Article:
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July 6, 2013

Snowden is neither hero nor traitor

By Justin Vernold
The Daily Star

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The case of National Security Agency contractor-turned-leaker Edward Snowden has been accurately described as a sort of political Rorschach test. Describe him to multiple people, and some will see a national hero and willing martyr for the right to privacy. Others would say he’s a traitor.
 
In my line of work, one’s instinct is to always come to the defense of those who leak classified information. Journalists generally believe that more information is always better — at least in the hands of fellow journalists, who presumably have sound enough judgment to handle sensitive information tactfully. A leak of classified information, after all, isn’t an honorable act in and of itself, and could come from a disgruntled employee or would-be saboteur with an ax to grind.
 
Snowden’s story is similar to that of Bradley Manning, the U.S. Army intelligence analyst facing a court-martial after leaking classified information to WikiLeaks in 2010.
 
On one hand, Manning exposed the harsh and often-ignored truth about the ugliness of warfare. The July 2007 Baghdad air strike that mistakenly killed two Reuters journalists and the May 2009 Afghanistan air strike that left some 100 civilians dead were both exposed by Manning, and both merited the public’s attention, regardless of what the Pentagon may think.
 
But it’s hard to defend the sheer volume of secret data Manning leaked indiscriminately, including more than 250,000 diplomatic cables and 400,000 army war reports from Iraq and Afghanistan. Many of these were otherwise mundane documents that described no wrongdoing — but became a gold mine of military intelligence for al-Qaida and foreign states that view the U.S. with hostility or suspicion.
 
As someone with a brother who served in Iraq, I can’t help but wonder about the consequences of Manning leaking after-action reports, intelligence sources and diplomatic maneuvering. Manning’s leaks were mostly a so-called data dump, rather than actual whistle-blowing, because there’s no way he had enough time to read his entire trove of documents before passing them along.
 
Instead, Manning placed his trust in WikiLeaks’ Julian Assange. Unfortunately, Assange isn’t a journalist; he’s a computer hacker motivated a rigid, borderline-fanatical ideology about freedom of information. David Leigh of the Guardian newspaper, in a PBS interview, recalled a pre-publication meeting with Assange in which Leigh urged Assange to redact the names of U.S. intelligence sources who could face retribution.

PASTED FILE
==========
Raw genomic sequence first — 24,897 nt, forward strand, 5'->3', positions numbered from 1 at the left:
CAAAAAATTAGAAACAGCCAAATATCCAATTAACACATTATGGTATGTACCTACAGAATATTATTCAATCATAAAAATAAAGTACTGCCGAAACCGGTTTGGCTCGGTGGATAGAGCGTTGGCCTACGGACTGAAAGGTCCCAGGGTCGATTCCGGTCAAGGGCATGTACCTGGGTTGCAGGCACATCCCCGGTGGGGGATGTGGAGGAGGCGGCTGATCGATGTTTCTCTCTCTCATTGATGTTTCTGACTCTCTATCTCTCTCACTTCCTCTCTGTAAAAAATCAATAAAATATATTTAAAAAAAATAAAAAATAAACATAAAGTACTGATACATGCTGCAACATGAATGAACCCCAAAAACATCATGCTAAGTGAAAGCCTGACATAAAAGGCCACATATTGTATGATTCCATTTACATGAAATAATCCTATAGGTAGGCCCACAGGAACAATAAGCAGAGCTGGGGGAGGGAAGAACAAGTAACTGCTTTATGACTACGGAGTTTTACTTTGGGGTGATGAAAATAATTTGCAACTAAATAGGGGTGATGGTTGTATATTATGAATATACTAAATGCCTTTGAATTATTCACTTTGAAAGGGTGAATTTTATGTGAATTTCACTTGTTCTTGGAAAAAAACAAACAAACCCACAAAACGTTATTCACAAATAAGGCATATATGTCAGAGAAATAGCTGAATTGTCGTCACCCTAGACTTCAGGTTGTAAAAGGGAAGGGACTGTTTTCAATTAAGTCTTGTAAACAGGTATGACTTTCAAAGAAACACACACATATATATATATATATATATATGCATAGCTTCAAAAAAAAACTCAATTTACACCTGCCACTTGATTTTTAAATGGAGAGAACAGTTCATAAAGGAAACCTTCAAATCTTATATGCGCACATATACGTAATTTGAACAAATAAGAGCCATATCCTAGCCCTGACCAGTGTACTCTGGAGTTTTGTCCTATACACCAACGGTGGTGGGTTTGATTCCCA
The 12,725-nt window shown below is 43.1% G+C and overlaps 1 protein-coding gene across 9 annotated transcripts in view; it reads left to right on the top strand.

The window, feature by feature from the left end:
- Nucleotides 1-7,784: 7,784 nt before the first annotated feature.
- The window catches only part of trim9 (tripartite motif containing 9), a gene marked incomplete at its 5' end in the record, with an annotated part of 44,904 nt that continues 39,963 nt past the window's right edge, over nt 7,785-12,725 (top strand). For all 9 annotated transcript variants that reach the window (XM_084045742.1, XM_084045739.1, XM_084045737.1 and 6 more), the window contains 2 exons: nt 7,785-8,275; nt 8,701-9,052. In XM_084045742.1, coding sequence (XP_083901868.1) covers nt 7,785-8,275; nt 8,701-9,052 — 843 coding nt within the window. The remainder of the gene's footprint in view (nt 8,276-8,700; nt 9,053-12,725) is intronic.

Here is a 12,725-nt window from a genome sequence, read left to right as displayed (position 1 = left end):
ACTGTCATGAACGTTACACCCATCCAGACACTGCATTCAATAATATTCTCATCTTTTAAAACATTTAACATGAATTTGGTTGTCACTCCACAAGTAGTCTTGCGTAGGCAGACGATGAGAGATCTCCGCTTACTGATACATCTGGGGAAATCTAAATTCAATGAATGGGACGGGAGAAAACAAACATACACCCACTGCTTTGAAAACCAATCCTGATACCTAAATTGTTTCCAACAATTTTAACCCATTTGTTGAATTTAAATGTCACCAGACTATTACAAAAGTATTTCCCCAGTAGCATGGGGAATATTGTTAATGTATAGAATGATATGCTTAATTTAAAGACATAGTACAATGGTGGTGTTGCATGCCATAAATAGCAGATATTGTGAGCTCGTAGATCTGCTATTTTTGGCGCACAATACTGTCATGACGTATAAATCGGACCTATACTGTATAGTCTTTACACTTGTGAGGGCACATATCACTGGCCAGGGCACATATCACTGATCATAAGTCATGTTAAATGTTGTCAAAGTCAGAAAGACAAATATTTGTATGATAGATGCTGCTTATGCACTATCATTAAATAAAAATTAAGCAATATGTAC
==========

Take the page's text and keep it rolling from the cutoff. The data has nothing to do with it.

“We said, ‘Julian, we’ve got to do something about these redactions. We really have got to,’” Leigh said. “And he said, ‘These people were collaborators, informants. They deserve to die.’ And a silence fell around the table.”
 
That said, the personalities of Assange, Manning and Snowden are largely beside the point. Snowden, in particular, has been a favorite subject for those seeking to portray him as an attention-seeking narcissist and hypocrite, who in 2009 said leakers of classified data should be “shot in the b--ls.”
 
Such stories are reminiscent of the personal attacks against former Pentagon analyst Daniel Ellsberg after his 1971 leak of the Pentagon Papers to The New York Times.
 
Then-President Richard Nixon’s thugs even went so far as to break into the office of Ellsberg’s psychiatrist, hoping to find dirt for their anti-Ellsberg smear campaign. Nixon’s goal was to turn attention away from the veracity of Ellsberg’s information and frame the issue instead as a clash of personalities.
 
Unfortunately, many are similarly treating the Snowden story like a soap opera; the brash rebel Snowden versus The Establishment, with Vladimir Putin and Glenn Greenwald cast in supporting roles — with the actual facts of the story treated like the end credits.
 
The issue isn’t Snowden or his personality — it’s whether the NSA actions exposed by his leaks violate the Fourth Amendment. But let’s drop that most absurd and idiotic of cop-outs: that privacy is irrelevant in the age of Google and Facebook. Governments, unlike corporations, can imprison people.
 
But with the NSA surveillance being conducted under the auspices of Congress and the Foreign Intelligence Surveillance Court, it’s debatable whether Snowden has a winning argument. The surveillance isn’t necessarily unconstitutional, nor is it wholly unpopular; a Pew-Washington Post survey in June found that 56 percent of Americans support it.
 
But does Snowden deserve the gallows, as suggested by Donald Trump? Snowden appears to have acted out of sincere concern for his country, like Ellsberg — as opposed to complete scoundrels like ex-CIA moles Robert Hanssen and Jonathan Pollard— so the death penalty, to me, seems excessive.
 
The irony is that Snowden, who in 2009 condemned WikiLeaks for exposing a covert program targeting Iran’s nuclear research, is now turning to Assange for help. It’s also hard to reconcile Snowden’s claim that he doesn’t “want to live in a society that does these sort of things” with his flight to China and later Russia — two countries with massive domestic spying programs used routinely to silence dissenters.
 
But perhaps it isn’t all that ironic that Assange and Snowden would become allies. Both appear to be rigid, unyielding ideologues who believe all information should be public, period, and all searches are unreasonable, period. Both seem to think that those who disagree with them are not only wrong, but deserve to die. And neither man is the type of person I’d trust with information that could put others in harm’s way.
 
JUSTIN VERNOLD is a copy editor for The Daily Star. Contact him at jvernold@thedailystar.com.